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Browning X-Bolt or Remington 700

Discussion in 'Gadgets & Gear' started by adrock1978, Apr 5, 2011.

  1. adrock1978


    May 30, 2009
    I've heard good and bad about both the Browning X-Bolt and the Remington 700. Originally I was leaning towards a 700 chambered in 30-06 for Continental U.S. hunting. I like the history the 700 has, along with its often copied design. I'm comfortable knowing thousands of people before me chose the 700 and it seems like the standard by which bolt guns are measured.

    Now, I've also heard wonderful things about the Browning X-bot. I like that every one of them has a free-floated, glass bedded barrel (not just the tacticool ones like Remy). I like the more modern look of the X-bolt, and the opinions I've heard about it. I just know nothing of its design. I've never heard anyone copy the design, or say "X-bolt type" action. I've never seen the Browning action offered by custom rifle manufacturers, like the 700.

    Any opinions appreciated.
  2. 1sharpedge


    May 1, 2006
    I have a 700 bdl i have been using for hunting for 3 years now in 7mm. I currently have no complaints. I have heard that the x-bolts are nice, just dont like brownings.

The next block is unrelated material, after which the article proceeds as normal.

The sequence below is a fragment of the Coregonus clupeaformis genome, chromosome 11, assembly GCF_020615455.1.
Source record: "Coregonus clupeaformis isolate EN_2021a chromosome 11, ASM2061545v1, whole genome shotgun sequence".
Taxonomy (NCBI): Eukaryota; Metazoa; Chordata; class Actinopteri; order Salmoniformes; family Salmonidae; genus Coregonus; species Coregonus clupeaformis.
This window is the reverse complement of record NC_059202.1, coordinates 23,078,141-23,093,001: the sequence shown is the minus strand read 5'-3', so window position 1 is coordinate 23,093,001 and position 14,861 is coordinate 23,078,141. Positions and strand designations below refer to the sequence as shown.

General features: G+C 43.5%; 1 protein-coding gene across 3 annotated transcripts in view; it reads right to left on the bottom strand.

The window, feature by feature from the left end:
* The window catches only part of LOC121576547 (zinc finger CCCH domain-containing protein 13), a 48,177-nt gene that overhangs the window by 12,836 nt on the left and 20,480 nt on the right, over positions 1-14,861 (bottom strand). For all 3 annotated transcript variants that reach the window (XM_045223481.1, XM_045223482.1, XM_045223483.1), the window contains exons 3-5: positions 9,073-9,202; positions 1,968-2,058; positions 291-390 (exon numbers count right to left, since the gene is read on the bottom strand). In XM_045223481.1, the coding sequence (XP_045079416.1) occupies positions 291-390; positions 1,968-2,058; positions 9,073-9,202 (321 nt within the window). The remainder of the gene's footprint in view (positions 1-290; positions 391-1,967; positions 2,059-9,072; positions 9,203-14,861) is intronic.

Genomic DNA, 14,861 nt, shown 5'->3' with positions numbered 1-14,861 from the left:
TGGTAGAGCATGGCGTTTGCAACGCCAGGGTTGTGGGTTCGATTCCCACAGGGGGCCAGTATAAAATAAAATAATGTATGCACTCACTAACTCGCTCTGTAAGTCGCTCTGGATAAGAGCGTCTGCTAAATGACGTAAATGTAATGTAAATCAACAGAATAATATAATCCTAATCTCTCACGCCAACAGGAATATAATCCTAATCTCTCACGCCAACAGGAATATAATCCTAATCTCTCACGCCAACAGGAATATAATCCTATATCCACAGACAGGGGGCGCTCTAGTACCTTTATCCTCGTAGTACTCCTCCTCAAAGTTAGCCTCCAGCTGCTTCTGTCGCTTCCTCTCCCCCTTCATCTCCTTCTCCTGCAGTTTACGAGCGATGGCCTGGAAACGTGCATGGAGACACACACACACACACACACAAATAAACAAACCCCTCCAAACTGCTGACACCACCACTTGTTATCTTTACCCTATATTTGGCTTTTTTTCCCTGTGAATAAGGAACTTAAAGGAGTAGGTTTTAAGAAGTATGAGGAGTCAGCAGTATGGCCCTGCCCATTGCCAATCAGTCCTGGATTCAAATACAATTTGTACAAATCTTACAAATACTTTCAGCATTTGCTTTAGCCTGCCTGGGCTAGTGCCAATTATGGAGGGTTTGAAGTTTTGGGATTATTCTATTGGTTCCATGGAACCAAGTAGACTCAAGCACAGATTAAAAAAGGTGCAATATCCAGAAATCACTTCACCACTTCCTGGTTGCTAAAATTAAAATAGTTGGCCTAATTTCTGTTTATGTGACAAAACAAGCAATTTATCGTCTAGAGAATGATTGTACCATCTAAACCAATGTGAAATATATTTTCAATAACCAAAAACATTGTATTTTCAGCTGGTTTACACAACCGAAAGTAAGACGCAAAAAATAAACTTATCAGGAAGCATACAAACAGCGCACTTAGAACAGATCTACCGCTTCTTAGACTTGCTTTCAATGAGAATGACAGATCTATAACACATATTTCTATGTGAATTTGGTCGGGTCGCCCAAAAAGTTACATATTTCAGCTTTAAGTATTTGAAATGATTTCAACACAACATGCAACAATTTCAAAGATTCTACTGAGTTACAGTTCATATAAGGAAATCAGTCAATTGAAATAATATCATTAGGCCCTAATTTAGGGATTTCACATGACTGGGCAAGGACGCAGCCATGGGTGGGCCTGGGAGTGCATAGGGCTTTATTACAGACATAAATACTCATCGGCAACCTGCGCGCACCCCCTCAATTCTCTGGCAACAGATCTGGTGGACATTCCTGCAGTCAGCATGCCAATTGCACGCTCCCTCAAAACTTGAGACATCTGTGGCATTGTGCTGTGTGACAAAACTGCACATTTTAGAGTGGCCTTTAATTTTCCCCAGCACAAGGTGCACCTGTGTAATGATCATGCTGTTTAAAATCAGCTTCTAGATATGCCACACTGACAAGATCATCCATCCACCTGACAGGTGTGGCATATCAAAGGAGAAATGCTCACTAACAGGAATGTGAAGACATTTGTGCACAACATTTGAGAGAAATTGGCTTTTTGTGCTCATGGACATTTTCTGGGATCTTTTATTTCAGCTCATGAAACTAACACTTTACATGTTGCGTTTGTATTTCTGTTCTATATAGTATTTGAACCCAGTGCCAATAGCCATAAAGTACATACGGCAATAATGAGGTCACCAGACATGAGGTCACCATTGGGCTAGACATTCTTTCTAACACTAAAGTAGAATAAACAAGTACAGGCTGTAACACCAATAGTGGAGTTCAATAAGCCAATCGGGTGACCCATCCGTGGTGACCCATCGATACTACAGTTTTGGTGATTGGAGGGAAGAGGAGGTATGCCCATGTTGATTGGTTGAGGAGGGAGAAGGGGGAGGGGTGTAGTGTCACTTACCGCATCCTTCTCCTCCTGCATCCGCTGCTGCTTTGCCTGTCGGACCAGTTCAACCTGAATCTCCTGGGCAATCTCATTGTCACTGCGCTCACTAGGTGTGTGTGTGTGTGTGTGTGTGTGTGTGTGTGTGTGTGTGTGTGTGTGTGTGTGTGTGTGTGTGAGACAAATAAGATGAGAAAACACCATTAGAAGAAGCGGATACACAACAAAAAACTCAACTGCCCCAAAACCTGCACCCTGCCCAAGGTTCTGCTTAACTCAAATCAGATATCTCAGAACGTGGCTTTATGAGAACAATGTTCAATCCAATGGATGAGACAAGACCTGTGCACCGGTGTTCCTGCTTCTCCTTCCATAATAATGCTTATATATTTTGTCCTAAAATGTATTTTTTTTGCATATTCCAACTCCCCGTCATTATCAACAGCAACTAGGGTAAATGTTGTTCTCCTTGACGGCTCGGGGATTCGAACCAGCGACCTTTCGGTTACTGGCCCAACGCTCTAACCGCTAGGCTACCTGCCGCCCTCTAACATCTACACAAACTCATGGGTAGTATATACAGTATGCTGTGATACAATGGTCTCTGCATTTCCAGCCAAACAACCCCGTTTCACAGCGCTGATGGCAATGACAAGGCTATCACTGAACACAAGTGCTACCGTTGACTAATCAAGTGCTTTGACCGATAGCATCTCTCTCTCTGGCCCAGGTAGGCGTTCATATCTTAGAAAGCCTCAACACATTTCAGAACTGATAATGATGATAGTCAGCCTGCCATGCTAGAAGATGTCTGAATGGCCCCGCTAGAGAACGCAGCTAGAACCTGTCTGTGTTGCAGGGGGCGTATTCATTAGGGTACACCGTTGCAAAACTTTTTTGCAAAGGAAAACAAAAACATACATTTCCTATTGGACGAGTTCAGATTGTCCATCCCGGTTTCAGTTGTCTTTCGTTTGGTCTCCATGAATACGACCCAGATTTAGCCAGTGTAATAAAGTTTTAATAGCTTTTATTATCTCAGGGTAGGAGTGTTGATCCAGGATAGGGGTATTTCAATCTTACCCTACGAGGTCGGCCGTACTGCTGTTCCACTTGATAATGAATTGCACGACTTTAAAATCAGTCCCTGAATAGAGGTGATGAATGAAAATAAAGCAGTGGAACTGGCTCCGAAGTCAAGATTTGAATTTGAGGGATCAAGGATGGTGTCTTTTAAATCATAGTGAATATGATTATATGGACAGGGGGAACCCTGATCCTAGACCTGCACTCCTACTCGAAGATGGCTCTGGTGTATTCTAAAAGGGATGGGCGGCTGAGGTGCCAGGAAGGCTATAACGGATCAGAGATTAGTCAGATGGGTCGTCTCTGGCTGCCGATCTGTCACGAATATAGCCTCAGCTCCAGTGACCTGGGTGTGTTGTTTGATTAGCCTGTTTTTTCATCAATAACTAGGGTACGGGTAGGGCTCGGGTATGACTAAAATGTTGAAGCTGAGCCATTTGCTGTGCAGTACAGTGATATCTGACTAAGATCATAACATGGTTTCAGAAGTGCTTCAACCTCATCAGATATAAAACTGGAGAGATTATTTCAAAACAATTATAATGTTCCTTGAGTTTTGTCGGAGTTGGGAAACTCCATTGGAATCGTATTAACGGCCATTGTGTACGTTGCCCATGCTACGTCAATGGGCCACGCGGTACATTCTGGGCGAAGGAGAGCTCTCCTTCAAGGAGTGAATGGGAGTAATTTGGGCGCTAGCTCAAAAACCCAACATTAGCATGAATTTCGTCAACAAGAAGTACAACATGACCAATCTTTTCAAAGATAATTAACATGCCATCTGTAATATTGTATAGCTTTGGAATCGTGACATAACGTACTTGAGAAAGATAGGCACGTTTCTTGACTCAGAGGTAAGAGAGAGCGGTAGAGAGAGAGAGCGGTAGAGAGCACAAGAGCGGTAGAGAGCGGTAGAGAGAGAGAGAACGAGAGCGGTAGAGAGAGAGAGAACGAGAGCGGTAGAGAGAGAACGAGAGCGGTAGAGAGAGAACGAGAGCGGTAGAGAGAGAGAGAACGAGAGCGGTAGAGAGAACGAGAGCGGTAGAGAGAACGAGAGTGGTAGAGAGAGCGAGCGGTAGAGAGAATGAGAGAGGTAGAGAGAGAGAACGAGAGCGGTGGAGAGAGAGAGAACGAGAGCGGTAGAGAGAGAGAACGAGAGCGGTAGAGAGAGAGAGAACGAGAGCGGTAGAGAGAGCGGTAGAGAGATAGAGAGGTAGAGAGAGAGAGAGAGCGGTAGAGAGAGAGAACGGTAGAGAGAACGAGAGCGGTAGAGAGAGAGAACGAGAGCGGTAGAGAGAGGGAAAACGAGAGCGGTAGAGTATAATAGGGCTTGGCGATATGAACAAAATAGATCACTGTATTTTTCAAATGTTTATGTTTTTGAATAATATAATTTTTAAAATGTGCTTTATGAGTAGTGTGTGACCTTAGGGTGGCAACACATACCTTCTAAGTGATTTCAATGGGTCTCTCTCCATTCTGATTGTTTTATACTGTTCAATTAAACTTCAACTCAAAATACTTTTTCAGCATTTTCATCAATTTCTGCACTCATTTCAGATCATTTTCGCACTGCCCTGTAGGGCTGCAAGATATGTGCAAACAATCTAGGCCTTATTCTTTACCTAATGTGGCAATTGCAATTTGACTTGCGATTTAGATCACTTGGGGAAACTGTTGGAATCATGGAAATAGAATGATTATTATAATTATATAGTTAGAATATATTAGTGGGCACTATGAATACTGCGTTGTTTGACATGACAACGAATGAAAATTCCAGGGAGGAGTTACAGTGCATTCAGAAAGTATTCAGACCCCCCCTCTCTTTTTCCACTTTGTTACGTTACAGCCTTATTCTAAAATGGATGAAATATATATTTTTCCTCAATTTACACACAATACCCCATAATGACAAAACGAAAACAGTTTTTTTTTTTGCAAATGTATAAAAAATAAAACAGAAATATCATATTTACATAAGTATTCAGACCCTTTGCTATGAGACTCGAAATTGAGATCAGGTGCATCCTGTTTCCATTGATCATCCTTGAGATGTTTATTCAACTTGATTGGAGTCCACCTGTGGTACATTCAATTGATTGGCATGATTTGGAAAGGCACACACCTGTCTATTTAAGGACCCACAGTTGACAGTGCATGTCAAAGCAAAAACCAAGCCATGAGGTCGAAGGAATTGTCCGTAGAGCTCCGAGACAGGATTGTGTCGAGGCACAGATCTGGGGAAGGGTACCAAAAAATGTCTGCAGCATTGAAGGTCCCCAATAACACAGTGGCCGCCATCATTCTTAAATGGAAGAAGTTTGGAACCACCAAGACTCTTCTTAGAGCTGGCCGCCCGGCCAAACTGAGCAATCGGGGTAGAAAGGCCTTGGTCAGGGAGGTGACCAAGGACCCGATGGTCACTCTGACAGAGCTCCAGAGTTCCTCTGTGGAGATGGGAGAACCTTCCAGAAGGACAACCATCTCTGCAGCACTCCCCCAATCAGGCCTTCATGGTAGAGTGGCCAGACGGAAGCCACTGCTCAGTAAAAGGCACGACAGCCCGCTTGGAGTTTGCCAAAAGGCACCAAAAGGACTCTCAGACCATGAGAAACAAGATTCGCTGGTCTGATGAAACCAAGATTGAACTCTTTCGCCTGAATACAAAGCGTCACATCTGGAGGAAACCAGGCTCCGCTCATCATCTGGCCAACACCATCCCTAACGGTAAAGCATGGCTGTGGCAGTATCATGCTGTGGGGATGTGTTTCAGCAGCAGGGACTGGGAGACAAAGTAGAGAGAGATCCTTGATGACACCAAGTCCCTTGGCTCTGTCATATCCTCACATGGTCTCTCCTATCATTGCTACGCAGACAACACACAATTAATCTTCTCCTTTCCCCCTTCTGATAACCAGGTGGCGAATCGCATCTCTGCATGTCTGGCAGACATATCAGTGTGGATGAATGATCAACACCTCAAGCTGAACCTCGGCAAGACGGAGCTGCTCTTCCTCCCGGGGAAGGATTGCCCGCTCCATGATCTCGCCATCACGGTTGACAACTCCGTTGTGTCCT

3. Machaira


    Mar 27, 2004
    I own both. Both are great firearms.

    The Remingtons tend to be heavier "bench" rifles, but mine are very accurate straight out of the box.

    The Xbolt is lighter, more of a field rifle. The Xbolt has a great safety feature. You can unbolt it while the safety is on.

    I prefer .270 or .308.

  4. adrock1978


    May 30, 2009
    Thanks. I'm gonna go compare some of the models I'm interested in, between the two rifles. The 700 CDL I held didn't seem too bad, but some of the other 700s were much heavier.
  5. hlee


    Dec 5, 2005
    The remington 700 mountain rifle tips the scales at just over 6 lbs, but the standard contour rifles are around 7.5 lbs. Neither is terribly heavy in my estimation. And, it has been over 20 years since Remington produced a rifle that had to be off of safety to work the action. Current production remington 700 rifles DO NOT require the safety to be off to operate the bolt.